Other defense attorneys may have been more famous — William Kunstler, for example — but radical leftists of a certain age remember the late Leonard Weinglass with special feeling. On the back cover of Seth Tobocman’s graphic biography Len, A Lawyer in History, the publisher’s description says (and I believe every word of it): “In a field dominated by egomaniacs, Weinglass was known for his humility, his common touch, his ability to work collectively, his kindness, and his attention to detail.”
Not least, he was also known for his legal brilliance. Tom Hayden has described him as “learned, funny, and the best damned trial lawyer I ever saw in a courtroom.” It was Weinglass who persuaded an appellate court to overturn the convictions of the Chicago Seven. It was Weinglass who was brought in by Daniel Ellsberg’s defense team in the Pentagon Papers trial to be chief counsel for Ellsberg’s co-defendant Anthony Russo, and Weinglass who was instrumental in getting the charges against both of them — espionage, theft, and conspiracy — thrown out.
It was Weinglass yet again who put the CIA on trial when University of Massachusett students were charged with trespass and disorderly conduct in a mass protest against CIA recruitment on the Amherst campus. Using a “necessity defense,” a strategy he devised with Abbie Hoffman, Weinglass exploited a Massachusetts law that made it legal to commit a crime to prevent a greater crime. He showed at trial that the protesters had broken the law only to prevent the CIA’s greater crimes of murder, kidnapping, and torture. Weinglass put former CIA operatives and government officials on the witness stand and elicited sworn testimony about rogue CIA operations in Nicaragua and elsewhere that were not just violations of human rights. He demonstrated that, because they’d been kept secret from the Congress in violation of the Boland Amendment, they were illegal. The jurors — all blue-collar conservatives, a majority of whom had voted for Ronald Reagan, found the protesters innocent. (Within days, coincidentally, the “Iran-Contra” scandal became news, revealing that Reagan’s minions led by Oliver North had secretly armed rightwing Nicaraguan death squads.)Weinglass, who died in 2011, took plenty of cases that other criminal defense attorneys wouldn’t take. He once described “the typical call” that came to him: “You’re the fifth attorney we’ve called.” Many of those calls came from defendants most people have never heard of — the black activist author Mumia Abu-Jamal, who has been incarcerated for the past 30 years, much of that time on Pennsylvania’s Death Row; the Puerto Rican independence militant Juan E. Segarra Palmer; Antonio Guererro of the Cuban Five; the American Indian Movement organizers Paul Skyhorse and Richard Mohawk, as well as another Native American, Jimi Simmons.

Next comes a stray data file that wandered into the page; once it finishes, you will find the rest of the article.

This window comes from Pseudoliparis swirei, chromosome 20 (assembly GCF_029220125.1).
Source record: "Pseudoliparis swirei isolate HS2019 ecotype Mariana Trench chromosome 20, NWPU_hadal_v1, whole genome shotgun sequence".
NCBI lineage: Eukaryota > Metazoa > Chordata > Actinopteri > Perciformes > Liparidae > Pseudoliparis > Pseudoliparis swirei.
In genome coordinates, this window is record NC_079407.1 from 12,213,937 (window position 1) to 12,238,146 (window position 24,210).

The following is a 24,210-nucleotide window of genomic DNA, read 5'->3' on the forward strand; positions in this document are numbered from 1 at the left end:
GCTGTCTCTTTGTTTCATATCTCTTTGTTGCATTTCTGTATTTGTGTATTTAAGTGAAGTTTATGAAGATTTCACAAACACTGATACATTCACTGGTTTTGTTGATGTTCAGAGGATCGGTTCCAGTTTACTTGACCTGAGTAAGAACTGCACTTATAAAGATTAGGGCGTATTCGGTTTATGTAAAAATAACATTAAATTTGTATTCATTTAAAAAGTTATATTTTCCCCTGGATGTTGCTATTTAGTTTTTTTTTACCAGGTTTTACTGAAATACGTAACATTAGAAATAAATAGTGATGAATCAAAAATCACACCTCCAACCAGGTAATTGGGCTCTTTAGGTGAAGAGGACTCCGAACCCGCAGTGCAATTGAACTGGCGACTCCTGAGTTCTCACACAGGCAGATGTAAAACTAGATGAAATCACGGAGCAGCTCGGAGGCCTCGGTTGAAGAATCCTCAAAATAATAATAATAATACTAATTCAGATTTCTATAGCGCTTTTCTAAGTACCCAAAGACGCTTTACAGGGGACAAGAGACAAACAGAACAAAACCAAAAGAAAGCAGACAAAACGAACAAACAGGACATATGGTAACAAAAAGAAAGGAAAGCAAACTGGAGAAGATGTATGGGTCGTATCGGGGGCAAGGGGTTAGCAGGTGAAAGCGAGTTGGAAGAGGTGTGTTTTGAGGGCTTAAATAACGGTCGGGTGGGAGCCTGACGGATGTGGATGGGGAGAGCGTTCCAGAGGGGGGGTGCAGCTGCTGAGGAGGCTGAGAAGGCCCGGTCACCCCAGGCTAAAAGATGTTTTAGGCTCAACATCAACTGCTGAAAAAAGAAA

Five years in the making, Len, A Lawyer in History, is a great educational tool because it dramatizes as well as narrates a complex story by streamlining the complications without sacrificing the details. Michael Steven Smith, who co-edited the book with Paul Buhle, writes in the introduction: “Len was not a sixties radical. He was something more unusual: he was a fifties radical. He developed his values, his critical thinking and world view in a time when non-conforming was rare.” Smith points out that Weinglass classified himself as “a radical American” who believed capitalism and democracy had become incompatible and that socialism “if given the chance” could remake society in a workable and democratic way:
He saw his legal work as his contribution to the collective work of the movement. He didn’t care a bit about making a fee. “I want to spend my time defending people who have committed their time to progressive change. That’s the criteria. Now, that could be people in armed struggle, people in protest politics, people in confrontational politics, people in mass organizations, people in labor.” Defending against “the machinery of the state,” as he put it, was his calling.
Have a look at these spreads. They give a sense of the book’s graphic style. (Mouse over the images to read some of the narrative text in a pop-up caption. Click the images and/or the captions to enlarge the spreads.)
Len’s friend and law colleague Michael Krinsky considered him “a modern Clarence Darrow.”
“He wasn’t drawn to making money. He was drawn to defending justice.” — Daniel Ellsberg”
Because the Ellsberg case was thrown out of court
there was no decision as to whether it was legal for Ellsberg to release the Pentagon Papers.
“He felt in many cases he was representing one person standing against the state.” — Daniel Ellsberg
“This was his favorite case. But very little has been written about it.” — Seth Tobocman
When is it possible for an act which is in violation of the law to be justified by necessity? There are three criteria. First, was there a clear and imminent threat? People were dying on November 24th, 1986 as a result of the crimes of the CIA. Second, was the action one that could abate the harm? As Ellsberg has testified, protest is the way the public corrects a wrong throughout our history. Finally, was there a legal alternative? Witnesses have testified that Congress would not restrain the CIA! I think you will find these students’ actions to be justified by necessity, and by so doing you will be joining them in making this a better country and our future more secure. — Leonard Weinglass to the jury